First published on MSDN on Sep 27, 2016
Before SQL Server 2016, businesses had to choose between securing their databases with Transparent Data Encryption (TDE) and database backup compression. While you technically can backup a database that has TDE enabled and choose to compress the backup, the backup doesn't really compress and it takes just as long to back up as choosing to not compress it.
So what's the big deal and why does this matter?
I'm sure that we do not need to talk about TDE and why it is important for some databases.
Backup compression on the other hand is important for two reasons.
SQL 2016 makes things better!
The SQL CAT Team from Microsoft posted an article at the end of June telling us that with SQL 2016, backup compression now works on TDE enabled databases! One thing to be careful of, is that you need to set the MAXTRANSFERSIZE parameter to a number larger than 65536 for the compression to work. Here is a link to the article by the SQL CAT team:
I wanted to see how this new feature worked not just with a database that has TDE enabled, but also when I compress the largest tables with page and row level compression. To test this I used my laptop which has a SSD drive, SQL 2016 Enterprise Edition and a roughly 10 GB database. When I did the restores, I restored them over the original database each time to avoid having to re-allocate the disk space for the database. Here are my results:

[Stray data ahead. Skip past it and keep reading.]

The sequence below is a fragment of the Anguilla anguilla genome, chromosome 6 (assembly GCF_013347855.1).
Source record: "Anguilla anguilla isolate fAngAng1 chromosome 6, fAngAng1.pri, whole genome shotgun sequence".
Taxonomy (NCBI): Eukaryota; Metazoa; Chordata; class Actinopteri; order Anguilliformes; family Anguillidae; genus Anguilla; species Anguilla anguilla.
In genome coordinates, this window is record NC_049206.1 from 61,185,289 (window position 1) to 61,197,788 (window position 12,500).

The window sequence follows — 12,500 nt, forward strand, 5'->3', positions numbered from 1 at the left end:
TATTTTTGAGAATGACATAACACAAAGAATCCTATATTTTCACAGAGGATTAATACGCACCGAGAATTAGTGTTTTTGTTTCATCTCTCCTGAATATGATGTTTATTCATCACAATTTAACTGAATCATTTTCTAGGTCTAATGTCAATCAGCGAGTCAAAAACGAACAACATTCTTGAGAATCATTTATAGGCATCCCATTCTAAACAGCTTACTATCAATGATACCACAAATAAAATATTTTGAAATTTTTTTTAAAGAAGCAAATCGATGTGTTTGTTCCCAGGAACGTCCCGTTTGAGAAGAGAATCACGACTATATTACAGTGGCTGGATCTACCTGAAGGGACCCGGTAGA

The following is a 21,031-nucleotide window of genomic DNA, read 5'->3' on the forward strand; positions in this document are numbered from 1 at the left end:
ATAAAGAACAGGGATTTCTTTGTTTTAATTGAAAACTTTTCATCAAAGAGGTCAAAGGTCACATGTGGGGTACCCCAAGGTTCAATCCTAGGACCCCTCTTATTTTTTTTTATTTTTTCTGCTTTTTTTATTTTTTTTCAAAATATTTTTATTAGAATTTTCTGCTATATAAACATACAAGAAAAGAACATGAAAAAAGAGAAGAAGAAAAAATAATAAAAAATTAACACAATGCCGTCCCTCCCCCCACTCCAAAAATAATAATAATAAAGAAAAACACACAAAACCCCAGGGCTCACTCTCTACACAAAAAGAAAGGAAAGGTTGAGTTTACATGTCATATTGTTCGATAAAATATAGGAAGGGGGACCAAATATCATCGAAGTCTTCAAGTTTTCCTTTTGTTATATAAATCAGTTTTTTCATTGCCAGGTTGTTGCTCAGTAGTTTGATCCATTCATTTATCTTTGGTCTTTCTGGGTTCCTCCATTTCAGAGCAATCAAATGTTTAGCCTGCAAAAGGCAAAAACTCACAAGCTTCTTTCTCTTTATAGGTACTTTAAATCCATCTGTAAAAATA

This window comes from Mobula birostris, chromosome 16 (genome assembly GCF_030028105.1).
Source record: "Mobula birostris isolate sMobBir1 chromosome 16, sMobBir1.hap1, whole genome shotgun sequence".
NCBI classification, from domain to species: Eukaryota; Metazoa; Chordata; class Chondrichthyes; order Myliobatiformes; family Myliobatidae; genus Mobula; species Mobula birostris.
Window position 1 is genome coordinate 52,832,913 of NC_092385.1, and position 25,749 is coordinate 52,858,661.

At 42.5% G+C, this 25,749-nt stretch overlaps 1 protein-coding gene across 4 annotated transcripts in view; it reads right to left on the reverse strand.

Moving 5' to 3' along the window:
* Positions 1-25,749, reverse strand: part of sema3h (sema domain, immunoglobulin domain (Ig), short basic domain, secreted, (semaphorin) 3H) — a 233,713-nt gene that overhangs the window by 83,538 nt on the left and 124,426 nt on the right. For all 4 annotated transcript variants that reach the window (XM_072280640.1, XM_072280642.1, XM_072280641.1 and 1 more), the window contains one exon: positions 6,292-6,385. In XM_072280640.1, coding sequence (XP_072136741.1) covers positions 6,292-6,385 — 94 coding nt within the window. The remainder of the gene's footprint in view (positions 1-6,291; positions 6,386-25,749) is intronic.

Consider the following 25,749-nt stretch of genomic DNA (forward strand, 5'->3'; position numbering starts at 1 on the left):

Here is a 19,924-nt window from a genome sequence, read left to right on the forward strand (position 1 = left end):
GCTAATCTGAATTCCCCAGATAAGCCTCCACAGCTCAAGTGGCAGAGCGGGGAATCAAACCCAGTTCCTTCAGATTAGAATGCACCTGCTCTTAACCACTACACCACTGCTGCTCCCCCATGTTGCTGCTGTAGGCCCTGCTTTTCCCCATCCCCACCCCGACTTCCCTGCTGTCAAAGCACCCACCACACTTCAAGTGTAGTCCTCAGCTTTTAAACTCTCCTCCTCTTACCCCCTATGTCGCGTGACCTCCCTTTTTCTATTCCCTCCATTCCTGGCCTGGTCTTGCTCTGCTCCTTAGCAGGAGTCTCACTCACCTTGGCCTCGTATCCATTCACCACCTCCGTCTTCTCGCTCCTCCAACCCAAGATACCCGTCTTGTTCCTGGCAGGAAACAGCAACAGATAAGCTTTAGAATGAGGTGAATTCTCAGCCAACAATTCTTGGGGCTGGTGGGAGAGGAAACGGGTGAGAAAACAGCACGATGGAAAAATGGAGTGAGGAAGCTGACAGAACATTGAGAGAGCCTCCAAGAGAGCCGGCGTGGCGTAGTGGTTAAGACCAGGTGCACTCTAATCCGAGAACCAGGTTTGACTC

There are a few things that jumped out at me when doing this testing that I had honestly not thought of or tested before.
Hopefully this gives you something to think about as you are designing your DR and Backup Strategies!
The Links for more reading
Table Data Compression - https://msdn.microsoft.com/en-us/library/cc280449.aspx
Database Backup - https://msdn.microsoft.com/en-us/library/ms186865.aspx
Transparent Data Encryption (TDE) - https://msdn.microsoft.com/en-us/library/bb934049.aspx
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